—Lack of population growth and our long-term suburban orientation has serious implications for our ability to meet future employment needs
—Perceptions are hardening on state governance and fiscal uncertainty
The current legislative session is doing nothing to help such perceptions — if anything it’s exacerbated them. That’s why we need to pay serious attention to the ideas in this diagnostic — while continuing to ask more questions.
These all make sense and there will and should be arguments about priorities. People in the suburbs will have to restructure their thinking about cities — to start to recognize that they are the engines that can drive Connecticut’s growth if we invest in them properly.
But we still need to ask questions, otherwise we’ll end up with another expensive, delayed stadium project while urban schools are still underfunded.
And then there’s this:
Co-Commission chair Joseph McGee, who is also the Vice President of Public Policy and Programs for the Business Council of Fairfield County, mentioned during the hearing that “buried in the background notes” was the data that “HB1 visa holders are responsible for the creation of over 50 percent of early stage companies in the United States.”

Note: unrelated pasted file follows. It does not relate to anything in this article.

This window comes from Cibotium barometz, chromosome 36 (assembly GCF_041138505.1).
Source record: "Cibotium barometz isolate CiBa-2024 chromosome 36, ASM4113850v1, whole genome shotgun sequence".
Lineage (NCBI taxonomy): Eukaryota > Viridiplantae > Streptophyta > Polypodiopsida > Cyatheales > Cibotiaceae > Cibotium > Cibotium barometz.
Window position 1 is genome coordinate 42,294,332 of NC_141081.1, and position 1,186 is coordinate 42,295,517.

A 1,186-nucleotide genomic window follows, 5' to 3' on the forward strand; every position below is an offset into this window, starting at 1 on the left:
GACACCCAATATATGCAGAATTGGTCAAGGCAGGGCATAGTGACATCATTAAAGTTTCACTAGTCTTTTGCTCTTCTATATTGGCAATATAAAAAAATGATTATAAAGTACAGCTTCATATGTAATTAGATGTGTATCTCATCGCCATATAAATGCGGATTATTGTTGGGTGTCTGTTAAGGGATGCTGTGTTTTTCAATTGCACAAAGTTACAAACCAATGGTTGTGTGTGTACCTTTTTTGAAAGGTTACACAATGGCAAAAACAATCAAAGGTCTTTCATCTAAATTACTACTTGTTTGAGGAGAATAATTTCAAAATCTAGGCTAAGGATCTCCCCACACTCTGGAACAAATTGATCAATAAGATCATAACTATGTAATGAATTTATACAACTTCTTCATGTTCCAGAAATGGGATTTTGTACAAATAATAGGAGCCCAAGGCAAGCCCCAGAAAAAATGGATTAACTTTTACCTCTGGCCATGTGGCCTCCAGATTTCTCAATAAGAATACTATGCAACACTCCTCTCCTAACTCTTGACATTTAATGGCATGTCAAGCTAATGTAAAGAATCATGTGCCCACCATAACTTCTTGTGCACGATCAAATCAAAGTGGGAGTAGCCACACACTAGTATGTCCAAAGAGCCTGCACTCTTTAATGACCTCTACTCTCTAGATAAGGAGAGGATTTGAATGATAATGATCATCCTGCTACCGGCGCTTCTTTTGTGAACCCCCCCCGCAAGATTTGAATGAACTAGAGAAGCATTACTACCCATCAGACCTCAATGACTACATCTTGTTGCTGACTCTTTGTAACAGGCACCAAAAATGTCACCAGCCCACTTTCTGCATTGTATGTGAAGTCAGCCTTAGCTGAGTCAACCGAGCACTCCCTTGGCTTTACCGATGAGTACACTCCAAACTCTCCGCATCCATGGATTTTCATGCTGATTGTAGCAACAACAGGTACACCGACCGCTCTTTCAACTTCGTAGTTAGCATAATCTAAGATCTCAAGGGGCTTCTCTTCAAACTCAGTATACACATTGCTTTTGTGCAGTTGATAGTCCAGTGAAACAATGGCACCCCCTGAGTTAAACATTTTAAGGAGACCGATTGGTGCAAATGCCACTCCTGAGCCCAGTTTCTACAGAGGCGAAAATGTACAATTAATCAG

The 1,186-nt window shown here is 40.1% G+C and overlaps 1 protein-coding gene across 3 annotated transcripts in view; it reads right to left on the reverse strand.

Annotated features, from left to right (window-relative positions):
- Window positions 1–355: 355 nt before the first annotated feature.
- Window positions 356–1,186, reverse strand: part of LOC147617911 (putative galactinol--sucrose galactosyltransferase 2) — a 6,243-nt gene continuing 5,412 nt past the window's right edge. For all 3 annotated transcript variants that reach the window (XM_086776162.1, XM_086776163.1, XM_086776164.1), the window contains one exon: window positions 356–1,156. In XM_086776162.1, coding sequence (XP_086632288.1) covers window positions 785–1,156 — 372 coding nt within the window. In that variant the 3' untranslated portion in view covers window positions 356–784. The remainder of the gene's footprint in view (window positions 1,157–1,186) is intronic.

This rang false given previous reporting on the abuse of H1B visas leading to the outsourcing of Connecticut jobs. Indeed, earlier in the presentation, McKinsey noted that, on average, higher paying industries in our state have shrinking employment — and information technology was one of those.
After some sleuthing to figure out where McGee came up with the 50 percent figure — because neither McGee or co-chair Rep. William Tong have responded to inquiries — what I found was that a March 2016 study from the National Foundation for American Policy suggests 51 percent of technology companies worth over $1 billion were founded by immigrants. But they weren’t necessarily here on H1B visas — some had immigrated as young children, or stayed in the states after attending college under different visa programs, or they co-founded their company with American founders but were given full credit as founder for the study’s purposes. It’s possible this was the “buried” study McGee was citing.